You'll usually find installation instructions from the respective distro website you wish to install. Alternatively, you can install Linux on a virtual machine or try it online. Here are some resources to get you started:
- Install Ubuntu desktop
- How to run Ubuntu Desktop on a virtual machine using VirtualBox
- DistroTest — test a distro directly online without installation
If you are already on Windows or macOS, the following options can be used to get access to Linux tools:
- Git for Windows — provides a Bash emulation used to run Git from the command line
- Windows Subsystem for Linux — compatibility layer for running Linux binary executables natively on Windows
- brew — Package Manager for macOS (or Linux)
If you are completely new to command line usage, I'd recommend setting up a virtual machine. Or perhaps, a secondary computer that you are free to experiment with. Mistakes in command line can be more destructive compared to the graphical interface. For example, a single space typo can result in data loss, leave your machine unusable, etc.
To follow along the contents presented in this book, you'll need files from my cli-computing repo. Once you have access to a Linux environment, follow the instructions shown below. If all the commands used below seem alien to you, wait until you reach the ls section (you'll get a link back to these instructions at that point).
To get the files, you can clone the cli-computing repo using the
git command or download a
zip version. You may have to install the
git command if you don't already have it, for example
sudo apt install git on Debian-like systems. See https://git-scm.com/downloads for other installation choices.
# option 1: use git $ git clone --depth 1 https://github.com/learnbyexample/cli-computing.git # option 2: download zip file # you can also use 'curl -OL' instead of 'wget' $ wget https://github.com/learnbyexample/cli-computing/archive/refs/heads/master.zip $ unzip master.zip $ mv cli-computing-master cli-computing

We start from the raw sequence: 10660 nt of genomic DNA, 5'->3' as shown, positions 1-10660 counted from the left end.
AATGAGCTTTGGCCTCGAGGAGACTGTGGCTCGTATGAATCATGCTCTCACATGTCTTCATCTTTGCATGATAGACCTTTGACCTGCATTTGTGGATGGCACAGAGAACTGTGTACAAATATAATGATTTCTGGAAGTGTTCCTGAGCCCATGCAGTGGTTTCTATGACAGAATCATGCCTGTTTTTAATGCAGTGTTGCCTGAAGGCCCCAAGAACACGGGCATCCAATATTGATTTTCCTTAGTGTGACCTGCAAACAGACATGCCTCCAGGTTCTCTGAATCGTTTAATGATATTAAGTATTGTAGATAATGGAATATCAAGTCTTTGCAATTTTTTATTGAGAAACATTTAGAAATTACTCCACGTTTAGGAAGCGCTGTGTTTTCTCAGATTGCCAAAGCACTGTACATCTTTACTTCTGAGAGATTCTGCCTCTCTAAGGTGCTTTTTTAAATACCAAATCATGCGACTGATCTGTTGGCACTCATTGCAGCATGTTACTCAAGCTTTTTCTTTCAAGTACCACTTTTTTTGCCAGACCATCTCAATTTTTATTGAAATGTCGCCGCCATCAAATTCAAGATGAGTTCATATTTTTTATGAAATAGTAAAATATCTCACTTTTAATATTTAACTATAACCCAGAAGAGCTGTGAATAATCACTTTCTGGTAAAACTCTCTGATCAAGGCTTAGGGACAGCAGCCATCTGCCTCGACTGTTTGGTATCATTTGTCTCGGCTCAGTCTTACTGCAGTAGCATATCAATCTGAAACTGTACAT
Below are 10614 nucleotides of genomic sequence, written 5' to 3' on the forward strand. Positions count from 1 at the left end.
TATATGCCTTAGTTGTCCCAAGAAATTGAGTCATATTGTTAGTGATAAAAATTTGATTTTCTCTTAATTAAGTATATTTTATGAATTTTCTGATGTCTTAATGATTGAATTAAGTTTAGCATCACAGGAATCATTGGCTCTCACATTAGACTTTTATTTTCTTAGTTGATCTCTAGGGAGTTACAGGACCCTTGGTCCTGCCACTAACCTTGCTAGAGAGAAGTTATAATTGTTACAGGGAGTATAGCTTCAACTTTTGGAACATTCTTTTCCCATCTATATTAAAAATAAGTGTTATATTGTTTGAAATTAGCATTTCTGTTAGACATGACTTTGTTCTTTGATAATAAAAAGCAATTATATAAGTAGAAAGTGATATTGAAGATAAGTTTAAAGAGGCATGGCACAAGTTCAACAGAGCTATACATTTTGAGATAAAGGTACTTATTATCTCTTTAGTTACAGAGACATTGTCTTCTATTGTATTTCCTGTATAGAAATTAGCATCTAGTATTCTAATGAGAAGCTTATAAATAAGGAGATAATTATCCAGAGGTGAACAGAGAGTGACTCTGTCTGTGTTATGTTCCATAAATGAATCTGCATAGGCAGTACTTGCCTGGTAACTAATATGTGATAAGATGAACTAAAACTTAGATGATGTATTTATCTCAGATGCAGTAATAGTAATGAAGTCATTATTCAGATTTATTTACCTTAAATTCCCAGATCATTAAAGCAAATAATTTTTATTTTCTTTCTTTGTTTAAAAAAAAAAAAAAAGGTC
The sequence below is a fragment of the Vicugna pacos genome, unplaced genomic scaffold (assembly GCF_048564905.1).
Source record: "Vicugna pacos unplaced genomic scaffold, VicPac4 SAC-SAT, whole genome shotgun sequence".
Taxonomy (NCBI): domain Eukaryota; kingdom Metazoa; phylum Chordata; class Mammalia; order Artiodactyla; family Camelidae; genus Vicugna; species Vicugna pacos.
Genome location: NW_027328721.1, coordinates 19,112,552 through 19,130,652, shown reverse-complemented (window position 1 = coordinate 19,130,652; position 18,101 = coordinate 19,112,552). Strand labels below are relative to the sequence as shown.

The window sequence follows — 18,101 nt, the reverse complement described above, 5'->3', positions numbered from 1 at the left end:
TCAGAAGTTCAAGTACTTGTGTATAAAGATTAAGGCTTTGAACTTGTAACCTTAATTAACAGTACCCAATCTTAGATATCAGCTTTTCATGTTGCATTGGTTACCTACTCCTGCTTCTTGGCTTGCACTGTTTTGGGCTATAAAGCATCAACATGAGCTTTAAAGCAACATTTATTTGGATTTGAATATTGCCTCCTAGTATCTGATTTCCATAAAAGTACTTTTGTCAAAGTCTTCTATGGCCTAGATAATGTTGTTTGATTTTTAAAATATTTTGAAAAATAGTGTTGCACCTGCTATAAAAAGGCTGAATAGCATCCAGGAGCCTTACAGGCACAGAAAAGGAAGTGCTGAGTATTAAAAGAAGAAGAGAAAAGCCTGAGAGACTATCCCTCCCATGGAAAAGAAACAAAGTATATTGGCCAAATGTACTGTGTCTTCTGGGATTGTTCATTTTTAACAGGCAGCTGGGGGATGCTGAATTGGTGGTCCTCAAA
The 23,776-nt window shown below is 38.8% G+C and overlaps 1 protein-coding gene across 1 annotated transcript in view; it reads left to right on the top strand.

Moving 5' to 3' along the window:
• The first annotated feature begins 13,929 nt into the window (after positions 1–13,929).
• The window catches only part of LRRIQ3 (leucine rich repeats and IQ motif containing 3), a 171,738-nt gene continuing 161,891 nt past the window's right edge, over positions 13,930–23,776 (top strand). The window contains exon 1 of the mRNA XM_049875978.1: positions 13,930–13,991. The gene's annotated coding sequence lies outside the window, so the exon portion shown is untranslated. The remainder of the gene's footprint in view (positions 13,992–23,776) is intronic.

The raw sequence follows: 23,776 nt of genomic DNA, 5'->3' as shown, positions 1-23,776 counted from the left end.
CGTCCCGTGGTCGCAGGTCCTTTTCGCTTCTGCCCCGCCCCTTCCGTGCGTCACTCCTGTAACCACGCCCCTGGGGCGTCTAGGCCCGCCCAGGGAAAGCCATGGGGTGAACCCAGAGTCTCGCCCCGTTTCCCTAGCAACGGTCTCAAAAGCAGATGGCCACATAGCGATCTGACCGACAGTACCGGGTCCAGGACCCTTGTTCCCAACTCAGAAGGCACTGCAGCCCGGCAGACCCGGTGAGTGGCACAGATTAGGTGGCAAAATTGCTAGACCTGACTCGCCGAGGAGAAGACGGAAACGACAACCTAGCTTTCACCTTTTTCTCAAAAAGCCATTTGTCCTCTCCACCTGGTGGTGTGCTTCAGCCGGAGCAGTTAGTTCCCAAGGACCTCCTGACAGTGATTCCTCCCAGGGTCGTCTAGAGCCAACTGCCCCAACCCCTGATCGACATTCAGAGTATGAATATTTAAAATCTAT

Once you have the files, you'll be able to follow along the commands presented in this book. For example, you'll need to execute the
ls.sh script for the ls section.
$ cd cli-computing/example_files/scripts/ $ ls cp.sh file.sh globs.sh ls.sh rm.sh tar.sh du.sh find.sh grep.sh mv.sh stat.sh touch.sh $ source ls.sh $ ls -F backups/ hello_world.py* ip.txt report.log todos/ errors.log hi* projects/ scripts@
For sections like the cat command, you'll need to use the sample input files provided in the
$ cd cli-computing/example_files/text_files/ $ cat greeting.txt Hi there Have a nice day
Command Line Interface (CLI) allows you to interact with the computer using text commands. For example, the
cd command helps you navigate to a particular directory. The
ls command shows the contents of a directory. In a graphical environment, you'd use an explorer (file manager) for navigation and directory contents are shown by default. Some tasks can be accomplished in both CLI and GUI environments, while some are suitable and effective only in one of them.
Here are some advantages of using CLI tools over GUI programs:
- faster execution
- command invocations are repeatable
- easy to save solutions and share with others
- single environment compared to different UI/UX with graphical solutions
- common text interface allows tools to easily communicate with each other
And here are some disadvantages:
- steep learning curve
- syntax can get very complicated
- need to get comfortable with plenty of tools
- typos have a tendency to be more destructive
You can make use of features like command history, shortcuts and autocompletion to help with plethora of commands and syntax issues. Consistent practice will help to get familiar with quirks of the command line environment. Commands with destructive potential will usually include options to allow manual confirmation and interactive usage, thus reducing or entirely avoiding the impact of typos.
Here's the list of remaining chapters:
- Command Line Overview
- Managing Files and Directories
- Shell Features
- Viewing Part or Whole File Contents
- Searching Files and Filenames
- File Properties
- Managing Processes
- Multipurpose Text Processing Tools
- Sorting Stuff
- Comparing Files
- Assorted Text Processing Tools
- Shell Scripting
- Shell Customization
This book covers but a tiny portion of Linux command line usage. Topics like system administration and networking aren't discussed at all. Check out the following lists to learn about such topics and discover cool tools:
- Linux curated resources — my collection of resources for Linux command line, shell scripting and other related topics
- Awesome Linux — list of awesome projects and resources that make Linux even more awesome
- Arch wiki: list of applications — sorted by category, helps as a reference for those looking for packages